Six months ago, the American Center for Mobility opened with much fanfare, as government officials and industry executives hailed the arrival of a proving ground for self-driving vehicles as a technical marvel and economic anchor.
Built on the grounds of a dilapidated factory in Ypsilanti, Mich., that saw its heyday making airplanes during World War II, the facility was remade for an autonomous age. In April, the mobility center opened a 2.5-mile highway loop and sketched plans to add places for test scenarios deemed too dangerous for public roads, a cyber-security center and more in future phases of development.
Those plans are now in flux as the center faces a turnover in leadership.
Since its grand opening, three top officials have departed. A search for a new CEO remains ongoing. In the meantime, Kirk Steudle, director of the Michigan Department of Transportation, has been serving as the organization's interim CEO and crafting plans that emphasize increasing revenue.
"We've got the basics, and now we're asking the industry what kind of environments they're interested in using that we don't have yet," Steudle told Automotive News. "An off-road area? Interest in a coast-down facility? Everything going forward will be driven by an industry board that lets us know what they're interested in using and renting. At the end of the day, we need to be building things that are rentable."
The stakes are high. Ford Motor Co., Toyota Motor Corp., Hyundai America Technical Center, Adient Ltd. and Visteon Corp. are among the automakers and suppliers that have invested up to $5 million each on the project.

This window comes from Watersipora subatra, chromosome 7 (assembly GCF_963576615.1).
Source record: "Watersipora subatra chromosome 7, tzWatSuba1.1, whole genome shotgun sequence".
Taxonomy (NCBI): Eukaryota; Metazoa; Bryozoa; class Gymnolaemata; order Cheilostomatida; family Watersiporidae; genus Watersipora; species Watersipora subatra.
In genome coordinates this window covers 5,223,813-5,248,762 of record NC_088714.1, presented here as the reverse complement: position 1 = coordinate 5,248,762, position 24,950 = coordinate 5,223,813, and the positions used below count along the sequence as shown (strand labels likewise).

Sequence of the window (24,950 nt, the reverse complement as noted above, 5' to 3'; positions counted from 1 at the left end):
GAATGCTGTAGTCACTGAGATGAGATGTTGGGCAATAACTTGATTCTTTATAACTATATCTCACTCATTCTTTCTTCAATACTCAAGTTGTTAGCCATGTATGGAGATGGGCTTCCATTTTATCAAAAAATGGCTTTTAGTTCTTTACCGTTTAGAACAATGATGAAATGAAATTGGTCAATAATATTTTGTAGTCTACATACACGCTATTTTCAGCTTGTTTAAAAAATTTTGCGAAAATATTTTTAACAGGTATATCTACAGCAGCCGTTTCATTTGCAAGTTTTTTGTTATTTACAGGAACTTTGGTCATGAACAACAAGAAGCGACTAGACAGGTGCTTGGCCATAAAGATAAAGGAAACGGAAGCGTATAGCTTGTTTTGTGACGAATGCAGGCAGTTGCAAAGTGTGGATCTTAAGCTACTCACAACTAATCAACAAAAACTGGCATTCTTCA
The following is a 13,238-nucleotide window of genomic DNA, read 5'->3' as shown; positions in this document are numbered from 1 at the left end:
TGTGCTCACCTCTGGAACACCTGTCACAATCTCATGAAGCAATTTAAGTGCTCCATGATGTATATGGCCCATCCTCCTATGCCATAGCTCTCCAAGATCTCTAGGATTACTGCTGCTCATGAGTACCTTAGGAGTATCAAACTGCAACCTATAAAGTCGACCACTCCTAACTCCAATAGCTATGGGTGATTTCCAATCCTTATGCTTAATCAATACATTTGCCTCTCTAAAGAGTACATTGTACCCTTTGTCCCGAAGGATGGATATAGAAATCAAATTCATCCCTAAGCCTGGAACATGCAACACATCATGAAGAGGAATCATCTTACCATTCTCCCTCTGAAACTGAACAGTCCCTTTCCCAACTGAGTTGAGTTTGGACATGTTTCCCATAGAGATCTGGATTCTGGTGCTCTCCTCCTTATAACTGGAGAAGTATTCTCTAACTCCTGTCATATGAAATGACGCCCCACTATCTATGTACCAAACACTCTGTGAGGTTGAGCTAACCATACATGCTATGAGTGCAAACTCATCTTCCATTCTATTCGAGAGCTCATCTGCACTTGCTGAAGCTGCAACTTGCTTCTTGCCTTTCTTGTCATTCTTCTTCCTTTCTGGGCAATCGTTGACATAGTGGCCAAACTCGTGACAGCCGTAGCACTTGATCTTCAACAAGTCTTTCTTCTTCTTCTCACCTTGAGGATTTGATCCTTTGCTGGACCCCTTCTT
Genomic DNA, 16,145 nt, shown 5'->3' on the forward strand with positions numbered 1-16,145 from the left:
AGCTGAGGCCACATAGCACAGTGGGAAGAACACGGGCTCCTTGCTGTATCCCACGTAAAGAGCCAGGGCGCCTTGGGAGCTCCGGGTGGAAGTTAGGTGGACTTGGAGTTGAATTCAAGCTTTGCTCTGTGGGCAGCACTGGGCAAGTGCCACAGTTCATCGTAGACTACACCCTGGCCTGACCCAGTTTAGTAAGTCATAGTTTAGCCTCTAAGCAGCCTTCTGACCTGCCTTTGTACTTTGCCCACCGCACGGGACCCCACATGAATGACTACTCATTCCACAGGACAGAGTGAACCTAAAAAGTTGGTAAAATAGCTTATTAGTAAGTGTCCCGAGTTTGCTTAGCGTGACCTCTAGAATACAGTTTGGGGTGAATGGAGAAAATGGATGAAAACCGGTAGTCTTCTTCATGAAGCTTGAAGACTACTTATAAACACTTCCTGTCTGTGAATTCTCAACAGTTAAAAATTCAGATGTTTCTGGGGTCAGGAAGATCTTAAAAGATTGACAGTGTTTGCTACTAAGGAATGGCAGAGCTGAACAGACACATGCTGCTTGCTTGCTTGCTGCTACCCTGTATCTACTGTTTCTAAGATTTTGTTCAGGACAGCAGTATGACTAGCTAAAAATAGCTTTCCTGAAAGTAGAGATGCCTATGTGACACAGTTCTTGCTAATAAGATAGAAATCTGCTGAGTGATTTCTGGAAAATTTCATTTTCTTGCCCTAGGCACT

As self-driving technology emerged from places such as Silicon Valley and Pittsburgh in recent years, state officials conceived of the center as a centerpiece in their strategy to ensure that Michigan remains a relevant home for the next-generation auto industry. They have steered tens of millions of dollars in public funding to get the organization up and running and do not want to see that investment languish.
A blueprint is being revised in collaboration with the organization's industry advisory board, and part of its plans will emphasize building more office and garage space for automakers and other companies to rent on site. Eight short-term and six long-term garages are already in use, the latter under 10-year leases. Steudle says there's demand for more facilities, and he anticipates more will be built by the third quarter of 2019.
"One thing that we have accelerated here is the economic development component," he said.